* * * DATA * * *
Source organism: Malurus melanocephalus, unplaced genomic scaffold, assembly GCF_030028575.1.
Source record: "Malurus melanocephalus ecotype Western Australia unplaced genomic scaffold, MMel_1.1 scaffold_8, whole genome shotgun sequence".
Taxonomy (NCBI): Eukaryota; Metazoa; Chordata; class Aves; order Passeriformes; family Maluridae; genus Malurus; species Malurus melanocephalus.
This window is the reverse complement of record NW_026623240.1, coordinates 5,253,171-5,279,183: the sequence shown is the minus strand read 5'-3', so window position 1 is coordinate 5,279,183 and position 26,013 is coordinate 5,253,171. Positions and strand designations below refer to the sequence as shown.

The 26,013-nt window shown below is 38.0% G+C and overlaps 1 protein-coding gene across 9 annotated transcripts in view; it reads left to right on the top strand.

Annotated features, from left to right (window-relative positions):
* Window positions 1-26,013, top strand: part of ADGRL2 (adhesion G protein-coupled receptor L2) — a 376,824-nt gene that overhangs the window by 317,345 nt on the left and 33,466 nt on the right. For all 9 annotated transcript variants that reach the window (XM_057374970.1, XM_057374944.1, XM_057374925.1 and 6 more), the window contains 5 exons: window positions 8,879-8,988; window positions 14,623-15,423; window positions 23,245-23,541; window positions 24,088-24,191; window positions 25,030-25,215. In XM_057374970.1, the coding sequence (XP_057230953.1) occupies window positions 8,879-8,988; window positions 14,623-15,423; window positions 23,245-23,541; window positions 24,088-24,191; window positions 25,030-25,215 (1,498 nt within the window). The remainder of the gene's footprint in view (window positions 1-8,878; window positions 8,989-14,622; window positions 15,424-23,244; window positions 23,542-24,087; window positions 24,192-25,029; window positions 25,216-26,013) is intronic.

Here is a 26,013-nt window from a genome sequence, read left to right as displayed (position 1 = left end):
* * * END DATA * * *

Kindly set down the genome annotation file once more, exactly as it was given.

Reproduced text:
Source organism: Malurus melanocephalus, unplaced genomic scaffold, assembly GCF_030028575.1.
Source record: "Malurus melanocephalus ecotype Western Australia unplaced genomic scaffold, MMel_1.1 scaffold_8, whole genome shotgun sequence".
Taxonomy (NCBI): Eukaryota; Metazoa; Chordata; class Aves; order Passeriformes; family Maluridae; genus Malurus; species Malurus melanocephalus.
This window is the reverse complement of record NW_026623240.1, coordinates 5,253,171-5,279,183: the sequence shown is the minus strand read 5'-3', so window position 1 is coordinate 5,279,183 and position 26,013 is coordinate 5,253,171. Positions and strand designations below refer to the sequence as shown.

The 26,013-nt window shown below is 38.0% G+C and overlaps 1 protein-coding gene across 9 annotated transcripts in view; it reads left to right on the top strand.

Annotated features, from left to right (window-relative positions):
* Window positions 1-26,013, top strand: part of ADGRL2 (adhesion G protein-coupled receptor L2) — a 376,824-nt gene that overhangs the window by 317,345 nt on the left and 33,466 nt on the right. For all 9 annotated transcript variants that reach the window (XM_057374970.1, XM_057374944.1, XM_057374925.1 and 6 more), the window contains 5 exons: window positions 8,879-8,988; window positions 14,623-15,423; window positions 23,245-23,541; window positions 24,088-24,191; window positions 25,030-25,215. In XM_057374970.1, the coding sequence (XP_057230953.1) occupies window positions 8,879-8,988; window positions 14,623-15,423; window positions 23,245-23,541; window positions 24,088-24,191; window positions 25,030-25,215 (1,498 nt within the window). The remainder of the gene's footprint in view (window positions 1-8,878; window positions 8,989-14,622; window positions 15,424-23,244; window positions 23,542-24,087; window positions 24,192-25,029; window positions 25,216-26,013) is intronic.

Here is a 26,013-nt window from a genome sequence, read left to right as displayed (position 1 = left end):